BROOKE GLADSTONE: From WNYC in New York this is NPR's On the Media. I'm Brooke Gladstone.
BOB GARFIELD: And I'm Bob Garfield. The Homeland Security Act passed this week by both houses of Congress will result in the biggest overhaul of the federal bureaucracy in 50 years. It will also have broad ramifications for the relationship between the federal government and its citizens. Among other changes it will allow the government authority to deny previously routine requests under the Freedom of Information Act. For instance, vulnerabilities of power plants could be hidden from view, a circumstance that concerns Mark Tapscott. He's the director of the Center for Media and Public Policy at the Heritage Foundation, and he joins me now. Mark, welcome!
MARK TAPSCOTT: Thank you very much - it's good to be here!
BOB GARFIELD: Well, let's start with the obvious -- what is it about the Homeland Security Act that threatens us?
MARK TAPSCOTT: Well my particular concern deals with a particular section in it that declares that "material and information and data that a private company voluntarily makes available to the government as part of the effort against terrorism would be exempt from the FOI. You don't have to be a Harvard lawyer to imagine the many ways that one could construe all kinds of things to be related to the war on terrorism.
BOB GARFIELD:Well in dealing with Freedom of Information requests in the past, the government has always been able to invoke in a broad way national security as a reason for not disclosing information--
MARK TAPSCOTT: Right.
BOB GARFIELD: -- that journalists or any citizen is seeking. Why is it materially different to have this anti-terrorism component in the act?
MARK TAPSCOTT: Well I've been a, a journalist for 15 years now and I was in government before then in both the executive branch and the legislative branch, and I can tell you that government will inevitably tend to interpret its own statutes and regulations to its own benefit, and that's the problem with this. On its face perhaps it does seem somewhat specific -- in fact, it's not. It says "all information voluntarily turned over" that has to do with critical infrastructure issues in the war on terrorism. That is a broad, broad category of potential kinds of information and as the years go by and there are new regulations issues and there are more court cases that deal with specific situations that, that will tend to become even broader. And what you end up with is an invitation to a wholesale diversion from public disclosure of a lot of information that the people ought to be, ought to be able to see.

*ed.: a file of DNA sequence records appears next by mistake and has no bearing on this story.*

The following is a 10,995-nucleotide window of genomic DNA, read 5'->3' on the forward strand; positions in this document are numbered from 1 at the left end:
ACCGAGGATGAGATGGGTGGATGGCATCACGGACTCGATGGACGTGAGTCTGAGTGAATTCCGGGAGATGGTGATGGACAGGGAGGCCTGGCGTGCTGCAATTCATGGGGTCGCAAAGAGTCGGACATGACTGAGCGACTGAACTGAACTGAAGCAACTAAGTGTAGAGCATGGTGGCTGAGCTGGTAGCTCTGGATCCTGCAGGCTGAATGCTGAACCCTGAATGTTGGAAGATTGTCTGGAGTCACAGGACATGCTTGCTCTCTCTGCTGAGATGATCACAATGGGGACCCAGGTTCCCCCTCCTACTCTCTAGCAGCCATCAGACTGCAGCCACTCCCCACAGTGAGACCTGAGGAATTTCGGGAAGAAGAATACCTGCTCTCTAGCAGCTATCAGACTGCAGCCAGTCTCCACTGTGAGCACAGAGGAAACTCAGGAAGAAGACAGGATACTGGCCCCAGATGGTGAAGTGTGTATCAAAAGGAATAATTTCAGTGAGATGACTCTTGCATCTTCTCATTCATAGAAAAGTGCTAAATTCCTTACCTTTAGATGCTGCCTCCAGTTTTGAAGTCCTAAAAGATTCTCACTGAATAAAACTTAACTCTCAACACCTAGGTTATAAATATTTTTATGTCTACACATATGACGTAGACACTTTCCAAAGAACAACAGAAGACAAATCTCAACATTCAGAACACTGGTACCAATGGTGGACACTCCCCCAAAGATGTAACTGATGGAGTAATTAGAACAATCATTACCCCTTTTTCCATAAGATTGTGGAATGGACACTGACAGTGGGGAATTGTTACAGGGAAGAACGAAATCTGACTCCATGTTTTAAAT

BOB GARFIELD:Now you had a piece in the Washington Post and in it was a delicious detail, [LAUGHTER] and it harkened back to June 20th of 1966 when a young Congressman stood on the floor of the house, passionately advocating the need for the then-under consideration under the Freedom of Information Act, and that young Congressman was?
MARK TAPSCOTT: As a matter of fact he's the Secretary of Defense today, Donald Rumsfeld. [LAUGHTER] He was one of the co-sponsors of the original Freedom of Information Act in 1966, and if you go back in the Congressional Record and lead--and read the floor speeches, he actually made two notable speeches on behalf of the FOI, and they were, as you said, very passionate and, and absolutely right on the mark.
BOB GARFIELD: Oh, sweet irony, because the Pentagon now is after all a serial non-discloser of un-classified information.
MARK TAPSCOTT: Now, now, Bob -- I detect a certain note of cynicism. [LAUGHTER]
BOB GARFIELD:Well that actually gets to my next question or observation - I don't know what it is, but I want to point out that you are not from the American Civil Liberties Union, you're not from the sort of usual suspects on the left --you're representing the Heritage Foundation which is widely and I think accurately described as a conservative think tank. You're not one of the Chicken Littles of Liberalism speaking here. [LAUGHTER] So-- should we take special note of what you're saying?
MARK TAPSCOTT: Well I'm not so sure that maybe some of my colleagues in the Bush administration might be wondering if you're right about that. Me not being one of the Chicken Littles. But I believe that accountability in government is a fundamental First Amendment issue that, that there should really be no surprise that conservatives would be very concerned about it.
BOB GARFIELD: All right, Mark; thanks very much.
MARK TAPSCOTT: Bob, it has been a pleasure.
BOB GARFIELD: Mark Tapscott is the [LAUGHTER] director of Center for Media and Public Policy at the Heritage Foundation. [MUSIC]